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MOSCOW, June 19 (Reuters) - Russia is issuing 10- and 30-year tranches of U.S. dollar-denominated Eurobonds, two sources familiar with the transaction told Reuters on Monday, adding that the order book would be closed on Tuesday.
The sources did not specify the exact amount the finance ministry aims to raise but said it was likely to be of a benchmark size. Yield guidance for the 10-year paper was 4.0-4.5 percent and for the 30-year debt it was 5.0-5.5 percent, they said.
Russian government debt stood at just 12.9 percent of gross domestic product at the end of last year, of which only about a quarter is owed to external investors. But the finance ministry plans to stay in international markets to help it develop its bond market.
“The government intends to maintain its presence in international capital markets and continue to develop a benchmark yield curve,” the prospectus for the Eurobond offering seen by Reuters said.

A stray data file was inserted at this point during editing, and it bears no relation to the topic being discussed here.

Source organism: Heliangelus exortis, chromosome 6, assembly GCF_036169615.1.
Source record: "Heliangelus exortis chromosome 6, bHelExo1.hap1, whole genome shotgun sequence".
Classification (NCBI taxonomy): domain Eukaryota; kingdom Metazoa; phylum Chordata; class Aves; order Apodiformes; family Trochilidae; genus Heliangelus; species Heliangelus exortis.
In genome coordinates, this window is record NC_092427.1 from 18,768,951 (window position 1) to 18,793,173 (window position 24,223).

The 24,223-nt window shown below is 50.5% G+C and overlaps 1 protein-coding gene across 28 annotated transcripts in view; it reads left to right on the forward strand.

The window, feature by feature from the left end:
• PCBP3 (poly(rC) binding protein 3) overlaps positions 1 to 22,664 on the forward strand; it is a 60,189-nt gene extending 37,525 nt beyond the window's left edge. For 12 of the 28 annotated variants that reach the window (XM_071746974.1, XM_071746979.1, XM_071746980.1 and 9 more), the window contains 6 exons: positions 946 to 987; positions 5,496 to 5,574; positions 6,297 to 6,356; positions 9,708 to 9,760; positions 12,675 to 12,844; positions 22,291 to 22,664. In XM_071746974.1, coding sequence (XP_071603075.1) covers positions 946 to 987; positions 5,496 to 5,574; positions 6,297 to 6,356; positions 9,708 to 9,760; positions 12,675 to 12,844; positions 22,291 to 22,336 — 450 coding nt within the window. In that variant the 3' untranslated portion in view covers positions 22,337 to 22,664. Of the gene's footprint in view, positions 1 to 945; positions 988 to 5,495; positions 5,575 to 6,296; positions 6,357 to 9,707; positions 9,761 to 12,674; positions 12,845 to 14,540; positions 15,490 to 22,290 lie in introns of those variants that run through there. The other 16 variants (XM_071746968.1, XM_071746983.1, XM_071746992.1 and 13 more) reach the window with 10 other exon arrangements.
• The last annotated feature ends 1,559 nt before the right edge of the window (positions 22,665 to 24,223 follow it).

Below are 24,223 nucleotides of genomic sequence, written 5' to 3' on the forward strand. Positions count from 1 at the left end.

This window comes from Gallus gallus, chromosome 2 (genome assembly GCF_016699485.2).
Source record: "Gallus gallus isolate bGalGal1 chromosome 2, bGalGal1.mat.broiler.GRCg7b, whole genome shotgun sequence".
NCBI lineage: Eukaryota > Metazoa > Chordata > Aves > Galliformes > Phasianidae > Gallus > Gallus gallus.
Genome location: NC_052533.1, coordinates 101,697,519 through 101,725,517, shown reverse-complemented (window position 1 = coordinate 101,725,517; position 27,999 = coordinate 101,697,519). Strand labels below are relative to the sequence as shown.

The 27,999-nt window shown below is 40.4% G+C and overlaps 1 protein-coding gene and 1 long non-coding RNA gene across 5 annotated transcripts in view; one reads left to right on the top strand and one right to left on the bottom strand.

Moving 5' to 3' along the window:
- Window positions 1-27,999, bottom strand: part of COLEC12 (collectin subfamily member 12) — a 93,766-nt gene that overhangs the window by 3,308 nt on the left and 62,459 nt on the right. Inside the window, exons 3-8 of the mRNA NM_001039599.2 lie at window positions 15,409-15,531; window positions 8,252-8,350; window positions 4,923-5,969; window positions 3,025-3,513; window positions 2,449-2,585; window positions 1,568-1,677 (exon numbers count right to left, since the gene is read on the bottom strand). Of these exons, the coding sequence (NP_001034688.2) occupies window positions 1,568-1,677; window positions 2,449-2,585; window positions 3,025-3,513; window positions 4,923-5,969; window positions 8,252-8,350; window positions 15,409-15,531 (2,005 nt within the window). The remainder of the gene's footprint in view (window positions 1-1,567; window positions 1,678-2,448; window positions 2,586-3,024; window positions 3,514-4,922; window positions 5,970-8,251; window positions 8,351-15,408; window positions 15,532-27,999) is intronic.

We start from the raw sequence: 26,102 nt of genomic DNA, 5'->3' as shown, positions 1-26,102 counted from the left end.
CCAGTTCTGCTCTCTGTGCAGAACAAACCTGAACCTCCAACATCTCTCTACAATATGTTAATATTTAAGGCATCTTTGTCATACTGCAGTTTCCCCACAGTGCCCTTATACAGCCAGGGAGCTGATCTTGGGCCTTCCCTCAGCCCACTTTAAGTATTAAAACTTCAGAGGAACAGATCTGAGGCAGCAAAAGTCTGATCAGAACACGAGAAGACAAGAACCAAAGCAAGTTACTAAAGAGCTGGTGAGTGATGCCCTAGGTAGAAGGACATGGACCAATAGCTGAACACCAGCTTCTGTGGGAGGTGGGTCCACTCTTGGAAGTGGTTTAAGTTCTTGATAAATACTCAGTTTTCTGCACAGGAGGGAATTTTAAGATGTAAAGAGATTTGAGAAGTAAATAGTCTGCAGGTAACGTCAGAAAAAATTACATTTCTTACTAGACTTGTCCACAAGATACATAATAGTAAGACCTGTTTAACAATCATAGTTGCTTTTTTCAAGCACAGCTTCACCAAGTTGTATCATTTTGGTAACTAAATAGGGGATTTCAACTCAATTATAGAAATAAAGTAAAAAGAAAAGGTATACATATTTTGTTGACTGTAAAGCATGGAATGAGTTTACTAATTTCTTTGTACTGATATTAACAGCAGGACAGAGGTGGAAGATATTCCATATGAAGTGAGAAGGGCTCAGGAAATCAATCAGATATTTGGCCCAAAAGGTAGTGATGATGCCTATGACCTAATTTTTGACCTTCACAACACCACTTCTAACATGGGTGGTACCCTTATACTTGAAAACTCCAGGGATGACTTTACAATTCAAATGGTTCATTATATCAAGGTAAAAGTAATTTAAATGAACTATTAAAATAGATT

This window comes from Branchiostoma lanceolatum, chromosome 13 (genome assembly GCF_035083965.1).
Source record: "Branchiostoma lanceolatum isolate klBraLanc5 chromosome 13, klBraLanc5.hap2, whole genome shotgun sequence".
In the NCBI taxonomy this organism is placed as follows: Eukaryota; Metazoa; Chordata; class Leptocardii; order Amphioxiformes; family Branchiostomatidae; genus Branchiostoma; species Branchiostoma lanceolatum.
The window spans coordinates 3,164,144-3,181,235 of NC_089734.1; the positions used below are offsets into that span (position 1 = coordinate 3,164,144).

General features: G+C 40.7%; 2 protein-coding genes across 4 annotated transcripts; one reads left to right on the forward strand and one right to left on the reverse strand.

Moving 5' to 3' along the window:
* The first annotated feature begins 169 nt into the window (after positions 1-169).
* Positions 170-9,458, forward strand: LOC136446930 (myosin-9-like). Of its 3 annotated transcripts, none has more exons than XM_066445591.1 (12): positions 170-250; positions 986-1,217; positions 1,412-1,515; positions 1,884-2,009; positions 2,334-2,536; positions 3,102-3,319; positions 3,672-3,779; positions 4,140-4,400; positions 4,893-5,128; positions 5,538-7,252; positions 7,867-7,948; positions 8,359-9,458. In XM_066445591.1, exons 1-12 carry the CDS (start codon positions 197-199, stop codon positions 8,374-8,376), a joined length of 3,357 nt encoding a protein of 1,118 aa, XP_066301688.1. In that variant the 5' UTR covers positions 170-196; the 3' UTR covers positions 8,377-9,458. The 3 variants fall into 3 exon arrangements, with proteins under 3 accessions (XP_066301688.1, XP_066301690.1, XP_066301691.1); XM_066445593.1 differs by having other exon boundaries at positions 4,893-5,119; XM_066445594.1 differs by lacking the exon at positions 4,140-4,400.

Settlement on Monday’s issues is set for June 23 and both papers will be settled via Euroclear and the National Settlement Depository (NSD), the domestic clearing house, the sources said. VTB Capital is acting as a sole arranger.
Last year Russia raised a total of $3 billion via two issues, its first foray into international markets since Western countries imposed sanctions on Moscow in 2014 over its role in the Ukraine crisis.
The first tranche, worth $1.75 billion, did not go smoothly: it was cleared by NSD only in the first such type of deal for the domestic clearing house, as Euroclear decided to stay away from the issue.
Euroclear started settlements with the paper in July. This year, Moscow intends to issue $3 billion in new debt and swap $4 billion in outstanding Eurobonds for new ones.
Two financial market sources told Reuters earlier this month that the ministry planned to offer an outstanding sovereign Eurobond maturing in 2028 as a swap for new paper, but the timing of the swap was unclear.
Overall, however, the finance ministry does not expect to increase its dependence on international markets as a source of funding.
“The government expects that the relative share of domestic and external public debt in the overall public debt profile will not change materially over the next three years and that domestic debt capital markets will continue to provide a key source of capital in the medium term,” Monday’s prospectus said. (Reporting by Kira Zavyalova and Oksana Kobzeva; Writing by Dmitry Solovyov/Katya Golubkova; Editing by Maria Kiselyova and Hugh Lawson)